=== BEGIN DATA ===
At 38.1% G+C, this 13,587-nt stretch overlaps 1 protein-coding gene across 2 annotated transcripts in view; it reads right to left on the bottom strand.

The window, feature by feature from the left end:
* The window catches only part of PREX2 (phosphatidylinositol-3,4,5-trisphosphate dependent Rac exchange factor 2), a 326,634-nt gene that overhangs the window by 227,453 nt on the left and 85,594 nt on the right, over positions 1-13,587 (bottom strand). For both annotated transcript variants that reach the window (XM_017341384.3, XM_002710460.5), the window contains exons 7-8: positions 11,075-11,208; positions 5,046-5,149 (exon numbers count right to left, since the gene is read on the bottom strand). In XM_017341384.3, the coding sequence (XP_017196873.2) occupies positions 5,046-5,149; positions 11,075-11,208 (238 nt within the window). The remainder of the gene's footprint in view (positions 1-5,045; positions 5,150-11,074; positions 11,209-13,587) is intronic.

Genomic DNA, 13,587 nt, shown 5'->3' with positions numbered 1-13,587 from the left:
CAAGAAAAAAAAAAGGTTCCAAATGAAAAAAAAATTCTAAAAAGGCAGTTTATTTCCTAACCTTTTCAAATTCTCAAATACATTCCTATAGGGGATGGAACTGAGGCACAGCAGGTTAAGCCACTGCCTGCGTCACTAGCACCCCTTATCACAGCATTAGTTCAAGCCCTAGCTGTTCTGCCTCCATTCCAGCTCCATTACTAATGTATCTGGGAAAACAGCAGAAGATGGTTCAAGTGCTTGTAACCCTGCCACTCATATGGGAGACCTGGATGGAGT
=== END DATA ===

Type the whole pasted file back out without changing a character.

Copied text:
At 38.1% G+C, this 13,587-nt stretch overlaps 1 protein-coding gene across 2 annotated transcripts in view; it reads right to left on the bottom strand.

The window, feature by feature from the left end:
* The window catches only part of PREX2 (phosphatidylinositol-3,4,5-trisphosphate dependent Rac exchange factor 2), a 326,634-nt gene that overhangs the window by 227,453 nt on the left and 85,594 nt on the right, over positions 1-13,587 (bottom strand). For both annotated transcript variants that reach the window (XM_017341384.3, XM_002710460.5), the window contains exons 7-8: positions 11,075-11,208; positions 5,046-5,149 (exon numbers count right to left, since the gene is read on the bottom strand). In XM_017341384.3, the coding sequence (XP_017196873.2) occupies positions 5,046-5,149; positions 11,075-11,208 (238 nt within the window). The remainder of the gene's footprint in view (positions 1-5,045; positions 5,150-11,074; positions 11,209-13,587) is intronic.

Genomic DNA, 13,587 nt, shown 5'->3' with positions numbered 1-13,587 from the left:
CAAGAAAAAAAAAAGGTTCCAAATGAAAAAAAAATTCTAAAAAGGCAGTTTATTTCCTAACCTTTTCAAATTCTCAAATACATTCCTATAGGGGATGGAACTGAGGCACAGCAGGTTAAGCCACTGCCTGCGTCACTAGCACCCCTTATCACAGCATTAGTTCAAGCCCTAGCTGTTCTGCCTCCATTCCAGCTCCATTACTAATGTATCTGGGAAAACAGCAGAAGATGGTTCAAGTGCTTGTAACCCTGCCACTCATATGGGAGACCTGGATGGAGT